Twenty-two years after their first vintage, the 2000 Cabernet Sauvignon, took out Best Wine at the Sheraton Wine Awards, the core formula of basket-pressed classics remains, coupled with an evolution of sustainable practices and some creative experimentation. Winemaker Conrad Tritt is straddling the boundary between upholding the Bordeaux stalwarts and dabbling in the realm of the contemporary minded customer. A block of Chenin Blanc that was planted right at the beginning has always been made in a dry style. A cane cut Chenin Blanc dessert wine followed around 15 years ago, followed by the Crémant de Grace Sparkling, and most recently a Pet Nat. The grape has adapted and flourished over a wave of style changes and drinking fashions.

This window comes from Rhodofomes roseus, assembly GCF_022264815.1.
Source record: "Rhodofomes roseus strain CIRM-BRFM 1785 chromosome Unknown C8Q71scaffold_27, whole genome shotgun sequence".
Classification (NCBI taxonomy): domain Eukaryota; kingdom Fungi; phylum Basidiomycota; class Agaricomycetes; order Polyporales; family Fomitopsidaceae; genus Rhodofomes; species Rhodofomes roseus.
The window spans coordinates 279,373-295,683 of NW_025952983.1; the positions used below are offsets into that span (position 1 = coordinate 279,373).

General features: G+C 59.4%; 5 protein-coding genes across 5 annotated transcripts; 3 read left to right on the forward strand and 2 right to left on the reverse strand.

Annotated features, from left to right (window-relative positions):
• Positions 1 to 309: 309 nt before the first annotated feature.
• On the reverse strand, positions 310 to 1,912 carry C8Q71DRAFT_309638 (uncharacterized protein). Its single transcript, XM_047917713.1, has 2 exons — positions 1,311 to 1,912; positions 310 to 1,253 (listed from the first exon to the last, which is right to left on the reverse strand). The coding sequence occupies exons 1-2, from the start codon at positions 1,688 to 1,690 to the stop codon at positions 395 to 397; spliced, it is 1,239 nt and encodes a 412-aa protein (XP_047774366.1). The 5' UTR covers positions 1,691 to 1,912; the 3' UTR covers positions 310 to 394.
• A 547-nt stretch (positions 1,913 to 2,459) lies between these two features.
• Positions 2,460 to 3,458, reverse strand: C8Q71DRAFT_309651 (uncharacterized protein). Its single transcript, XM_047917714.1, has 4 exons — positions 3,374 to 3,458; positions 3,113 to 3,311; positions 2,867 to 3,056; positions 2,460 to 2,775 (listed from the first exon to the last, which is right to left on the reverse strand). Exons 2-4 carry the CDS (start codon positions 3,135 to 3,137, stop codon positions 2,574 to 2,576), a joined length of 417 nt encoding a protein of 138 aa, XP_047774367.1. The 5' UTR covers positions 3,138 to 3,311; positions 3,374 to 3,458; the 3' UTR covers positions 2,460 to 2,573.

More than anything, Cape Grace wines are built to age well. The museum selection of back-vintages is held and released carefully, with the future and the past always in mind. Likewise, Robert reports that from the very first bottle sold in their kitchen, he and Karen have kept a log, now a very useful database, of all their customers. Like the 2010 Chardonnay you placed aside for later, there’s nothing more satisfying than seeing and tasting the fruits of your labour in the light of retrospect. It’s this patience and forethought that has cemented Cape Grace’s endurance, and the reason it can still hold its own in a sea of over 150 regional cellar doors, which were not yet numbering 50 in the late nineties.